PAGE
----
Computer simulation has been a valuable tool in the physical, biological and social sciences for the last several decades. It has come to be regarded as yet another mode of scientific investigation accompanying theoretical analysis and experimentation. Yet validation and verification of simulation results have continued to be serious concerns. In some cases validation is relatively straightforward: run the simulation and compare the results against independent measured data. In other circumstances things are not so simple. A simulation of the interior of a star might be evaluated for consistency via measurements of secondary stellar characteristics, but it may be essentially impossible to confirm the details. Questions of validation and verification become even stickier when simulations are used to inform public policy. Of particular concern in the current book is the role of simulation in developing public policy for global climate change.
This is the second edition of a book originally published in 2006; some errors have been corrected and the sections on the Intergovernmental Panel on Climate Change have been expanded and revised. Unfortunately the book still has the appearance and style of a lightly edited doctoral dissertation.
The book is divided into two parts. The first part addresses simulation practice and its relationship to public policy in a broad context. The second focuses on global climate change. Of particular concern throughout is the assessment of uncertainty of simulation results. For the author, analysis of uncertainty is not a purely technical problem. Other uncertainties arise in the ways in which the problem is posed, models are structured, and expert judgments are made. The book is called a “philosophical study” because it explores the epistemological dimensions of scientific practice as well as the social and political aspects.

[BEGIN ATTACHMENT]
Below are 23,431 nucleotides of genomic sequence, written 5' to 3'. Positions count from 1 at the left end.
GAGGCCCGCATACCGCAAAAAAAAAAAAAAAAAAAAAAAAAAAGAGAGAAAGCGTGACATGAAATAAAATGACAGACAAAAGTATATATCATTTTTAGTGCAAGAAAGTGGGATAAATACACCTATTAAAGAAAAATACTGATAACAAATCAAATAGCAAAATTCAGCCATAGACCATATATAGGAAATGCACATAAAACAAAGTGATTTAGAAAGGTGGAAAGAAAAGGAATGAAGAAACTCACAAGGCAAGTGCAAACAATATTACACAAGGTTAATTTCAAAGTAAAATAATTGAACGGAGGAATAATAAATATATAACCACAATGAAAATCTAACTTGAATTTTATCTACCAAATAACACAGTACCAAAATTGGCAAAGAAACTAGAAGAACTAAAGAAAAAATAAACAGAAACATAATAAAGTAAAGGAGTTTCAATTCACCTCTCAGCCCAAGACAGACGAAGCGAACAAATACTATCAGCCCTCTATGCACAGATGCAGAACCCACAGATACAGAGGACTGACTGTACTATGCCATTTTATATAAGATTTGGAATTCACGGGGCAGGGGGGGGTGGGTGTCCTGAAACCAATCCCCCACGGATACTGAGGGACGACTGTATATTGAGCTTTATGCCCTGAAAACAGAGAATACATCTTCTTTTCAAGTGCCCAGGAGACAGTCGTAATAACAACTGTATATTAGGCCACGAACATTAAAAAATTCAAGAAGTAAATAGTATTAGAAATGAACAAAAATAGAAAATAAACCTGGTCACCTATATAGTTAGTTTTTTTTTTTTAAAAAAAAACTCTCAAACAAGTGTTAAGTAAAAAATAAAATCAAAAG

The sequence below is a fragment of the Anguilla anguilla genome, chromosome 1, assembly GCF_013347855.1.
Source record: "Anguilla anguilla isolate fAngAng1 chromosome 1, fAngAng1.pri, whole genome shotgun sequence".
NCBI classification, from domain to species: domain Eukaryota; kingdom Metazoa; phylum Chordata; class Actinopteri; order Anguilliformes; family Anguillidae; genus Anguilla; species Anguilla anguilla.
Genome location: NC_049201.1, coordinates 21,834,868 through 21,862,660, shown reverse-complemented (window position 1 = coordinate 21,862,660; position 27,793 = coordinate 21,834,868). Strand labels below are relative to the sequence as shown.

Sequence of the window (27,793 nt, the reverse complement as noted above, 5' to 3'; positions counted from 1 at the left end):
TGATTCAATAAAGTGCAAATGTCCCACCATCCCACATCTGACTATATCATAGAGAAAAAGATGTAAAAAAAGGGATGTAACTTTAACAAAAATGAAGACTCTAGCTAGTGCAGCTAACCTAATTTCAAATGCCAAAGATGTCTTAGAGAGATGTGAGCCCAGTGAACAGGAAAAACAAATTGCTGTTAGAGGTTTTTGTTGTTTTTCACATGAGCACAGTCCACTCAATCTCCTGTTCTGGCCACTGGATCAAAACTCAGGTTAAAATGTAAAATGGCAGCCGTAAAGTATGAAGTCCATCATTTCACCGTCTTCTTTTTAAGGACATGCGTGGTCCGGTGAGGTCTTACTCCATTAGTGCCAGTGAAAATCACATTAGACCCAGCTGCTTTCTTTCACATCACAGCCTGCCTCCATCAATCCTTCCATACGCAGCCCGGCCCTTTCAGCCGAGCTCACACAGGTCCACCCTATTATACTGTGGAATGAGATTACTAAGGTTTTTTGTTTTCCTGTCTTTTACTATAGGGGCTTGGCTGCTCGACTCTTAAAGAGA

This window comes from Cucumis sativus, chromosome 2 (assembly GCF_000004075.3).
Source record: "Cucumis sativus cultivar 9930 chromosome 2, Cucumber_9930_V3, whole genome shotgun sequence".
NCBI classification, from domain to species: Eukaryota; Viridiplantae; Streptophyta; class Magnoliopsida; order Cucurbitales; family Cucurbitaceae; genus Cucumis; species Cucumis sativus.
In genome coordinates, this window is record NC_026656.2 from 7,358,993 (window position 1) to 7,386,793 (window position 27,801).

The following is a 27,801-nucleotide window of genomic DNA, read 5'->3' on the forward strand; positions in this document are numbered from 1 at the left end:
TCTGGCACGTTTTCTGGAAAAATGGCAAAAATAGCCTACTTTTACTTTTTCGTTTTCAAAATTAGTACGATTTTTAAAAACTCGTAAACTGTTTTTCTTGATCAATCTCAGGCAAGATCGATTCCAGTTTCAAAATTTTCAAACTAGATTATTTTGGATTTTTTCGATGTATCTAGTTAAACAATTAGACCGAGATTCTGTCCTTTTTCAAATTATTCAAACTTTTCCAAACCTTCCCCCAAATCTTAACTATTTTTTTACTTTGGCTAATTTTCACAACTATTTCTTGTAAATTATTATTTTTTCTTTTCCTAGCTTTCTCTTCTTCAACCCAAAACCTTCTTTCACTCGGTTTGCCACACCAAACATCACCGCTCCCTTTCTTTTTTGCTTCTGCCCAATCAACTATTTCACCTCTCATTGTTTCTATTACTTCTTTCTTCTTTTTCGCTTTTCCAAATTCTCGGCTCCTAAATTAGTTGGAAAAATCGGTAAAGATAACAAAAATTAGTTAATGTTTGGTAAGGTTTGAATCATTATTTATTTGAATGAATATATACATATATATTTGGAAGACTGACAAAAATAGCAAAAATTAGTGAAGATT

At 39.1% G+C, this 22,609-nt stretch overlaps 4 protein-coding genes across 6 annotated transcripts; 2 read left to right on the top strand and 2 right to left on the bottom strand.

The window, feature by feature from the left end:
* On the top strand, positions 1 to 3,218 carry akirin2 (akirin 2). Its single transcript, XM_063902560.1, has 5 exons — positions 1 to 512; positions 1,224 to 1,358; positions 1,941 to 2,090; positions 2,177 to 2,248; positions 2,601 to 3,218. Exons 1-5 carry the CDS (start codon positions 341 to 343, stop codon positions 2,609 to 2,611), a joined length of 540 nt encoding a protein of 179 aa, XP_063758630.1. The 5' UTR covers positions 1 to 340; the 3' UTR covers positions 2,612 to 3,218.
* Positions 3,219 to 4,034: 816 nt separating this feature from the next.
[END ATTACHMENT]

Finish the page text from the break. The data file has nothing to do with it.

The first part of the book is broad and general, full of general guidelines and principles, and short on detail. Much of what is here is not illuminating and frankly makes for rather dull reading. In the second part, especially Chapters 5 and 6, the author applies his methodology to global climate simulation. Although the level of detail is higher here, it is still disappointingly low as is the overall technical content. It is understandable that the author’s interests are broader than the purely technical. (He expresses a good deal of concern, for example, about ad hoc modifications to models that may introduce biases.) Yet the technical details matter a great deal, and they tend to fade into a background of less than useful generalities.
Bill Satzer (firstname.lastname@example.org) is a senior intellectual property scientist at 3M Company, having previously been a lab manager at 3M for composites and electromagnetic materials. His training is in dynamical systems and particularly celestial mechanics; his current interests are broadly in applied mathematics and the teaching of mathematics.